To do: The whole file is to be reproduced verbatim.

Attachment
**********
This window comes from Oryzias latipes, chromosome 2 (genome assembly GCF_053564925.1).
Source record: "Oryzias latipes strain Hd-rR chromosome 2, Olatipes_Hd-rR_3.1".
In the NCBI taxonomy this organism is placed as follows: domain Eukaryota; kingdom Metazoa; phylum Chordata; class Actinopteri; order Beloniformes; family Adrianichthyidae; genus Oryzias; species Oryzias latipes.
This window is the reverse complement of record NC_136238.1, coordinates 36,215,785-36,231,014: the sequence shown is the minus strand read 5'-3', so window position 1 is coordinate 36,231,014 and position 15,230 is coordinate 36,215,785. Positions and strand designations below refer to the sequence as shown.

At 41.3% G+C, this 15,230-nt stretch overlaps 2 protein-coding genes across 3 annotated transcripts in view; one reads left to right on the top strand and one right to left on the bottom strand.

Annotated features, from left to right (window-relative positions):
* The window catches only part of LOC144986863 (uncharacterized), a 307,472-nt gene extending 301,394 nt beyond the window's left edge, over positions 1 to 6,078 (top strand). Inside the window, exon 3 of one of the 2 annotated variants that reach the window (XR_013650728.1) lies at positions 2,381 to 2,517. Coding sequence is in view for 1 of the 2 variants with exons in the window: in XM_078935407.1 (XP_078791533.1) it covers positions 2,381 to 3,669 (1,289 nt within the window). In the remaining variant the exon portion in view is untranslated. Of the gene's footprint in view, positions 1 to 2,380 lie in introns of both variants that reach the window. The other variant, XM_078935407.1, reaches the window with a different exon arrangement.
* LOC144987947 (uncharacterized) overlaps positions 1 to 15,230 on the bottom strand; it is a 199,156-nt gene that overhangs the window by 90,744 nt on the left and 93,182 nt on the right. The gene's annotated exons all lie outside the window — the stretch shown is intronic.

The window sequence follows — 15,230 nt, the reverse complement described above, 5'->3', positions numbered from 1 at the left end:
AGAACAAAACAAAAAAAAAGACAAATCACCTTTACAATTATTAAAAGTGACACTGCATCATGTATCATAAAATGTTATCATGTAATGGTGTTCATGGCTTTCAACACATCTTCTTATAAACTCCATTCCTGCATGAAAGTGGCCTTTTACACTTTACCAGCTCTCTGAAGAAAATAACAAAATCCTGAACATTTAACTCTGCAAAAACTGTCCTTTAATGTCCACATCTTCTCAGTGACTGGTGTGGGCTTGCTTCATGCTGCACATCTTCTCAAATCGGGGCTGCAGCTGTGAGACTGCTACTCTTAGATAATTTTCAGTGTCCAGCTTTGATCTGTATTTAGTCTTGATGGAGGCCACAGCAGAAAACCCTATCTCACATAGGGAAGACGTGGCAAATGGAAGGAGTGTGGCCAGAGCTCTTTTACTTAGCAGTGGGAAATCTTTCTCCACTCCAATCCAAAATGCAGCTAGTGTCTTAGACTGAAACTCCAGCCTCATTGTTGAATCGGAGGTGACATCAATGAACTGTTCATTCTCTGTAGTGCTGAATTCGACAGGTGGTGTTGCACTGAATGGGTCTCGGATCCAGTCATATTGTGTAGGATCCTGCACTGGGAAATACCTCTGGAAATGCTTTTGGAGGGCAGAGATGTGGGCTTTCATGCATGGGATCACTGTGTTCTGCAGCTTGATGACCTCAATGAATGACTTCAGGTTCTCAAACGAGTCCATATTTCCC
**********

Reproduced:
This window comes from Oryzias latipes, chromosome 2 (genome assembly GCF_053564925.1).
Source record: "Oryzias latipes strain Hd-rR chromosome 2, Olatipes_Hd-rR_3.1".
In the NCBI taxonomy this organism is placed as follows: domain Eukaryota; kingdom Metazoa; phylum Chordata; class Actinopteri; order Beloniformes; family Adrianichthyidae; genus Oryzias; species Oryzias latipes.
This window is the reverse complement of record NC_136238.1, coordinates 36,215,785-36,231,014: the sequence shown is the minus strand read 5'-3', so window position 1 is coordinate 36,231,014 and position 15,230 is coordinate 36,215,785. Positions and strand designations below refer to the sequence as shown.

At 41.3% G+C, this 15,230-nt stretch overlaps 2 protein-coding genes across 3 annotated transcripts in view; one reads left to right on the top strand and one right to left on the bottom strand.

Annotated features, from left to right (window-relative positions):
* The window catches only part of LOC144986863 (uncharacterized), a 307,472-nt gene extending 301,394 nt beyond the window's left edge, over positions 1 to 6,078 (top strand). Inside the window, exon 3 of one of the 2 annotated variants that reach the window (XR_013650728.1) lies at positions 2,381 to 2,517. Coding sequence is in view for 1 of the 2 variants with exons in the window: in XM_078935407.1 (XP_078791533.1) it covers positions 2,381 to 3,669 (1,289 nt within the window). In the remaining variant the exon portion in view is untranslated. Of the gene's footprint in view, positions 1 to 2,380 lie in introns of both variants that reach the window. The other variant, XM_078935407.1, reaches the window with a different exon arrangement.
* LOC144987947 (uncharacterized) overlaps positions 1 to 15,230 on the bottom strand; it is a 199,156-nt gene that overhangs the window by 90,744 nt on the left and 93,182 nt on the right. The gene's annotated exons all lie outside the window — the stretch shown is intronic.

The window sequence follows — 15,230 nt, the reverse complement described above, 5'->3', positions numbered from 1 at the left end:
AGAACAAAACAAAAAAAAAGACAAATCACCTTTACAATTATTAAAAGTGACACTGCATCATGTATCATAAAATGTTATCATGTAATGGTGTTCATGGCTTTCAACACATCTTCTTATAAACTCCATTCCTGCATGAAAGTGGCCTTTTACACTTTACCAGCTCTCTGAAGAAAATAACAAAATCCTGAACATTTAACTCTGCAAAAACTGTCCTTTAATGTCCACATCTTCTCAGTGACTGGTGTGGGCTTGCTTCATGCTGCACATCTTCTCAAATCGGGGCTGCAGCTGTGAGACTGCTACTCTTAGATAATTTTCAGTGTCCAGCTTTGATCTGTATTTAGTCTTGATGGAGGCCACAGCAGAAAACCCTATCTCACATAGGGAAGACGTGGCAAATGGAAGGAGTGTGGCCAGAGCTCTTTTACTTAGCAGTGGGAAATCTTTCTCCACTCCAATCCAAAATGCAGCTAGTGTCTTAGACTGAAACTCCAGCCTCATTGTTGAATCGGAGGTGACATCAATGAACTGTTCATTCTCTGTAGTGCTGAATTCGACAGGTGGTGTTGCACTGAATGGGTCTCGGATCCAGTCATATTGTGTAGGATCCTGCACTGGGAAATACCTCTGGAAATGCTTTTGGAGGGCAGAGATGTGGGCTTTCATGCATGGGATCACTGTGTTCTGCAGCTTGATGACCTCAATGAATGACTTCAGGTTCTCAAACGAGTCCATATTTCCC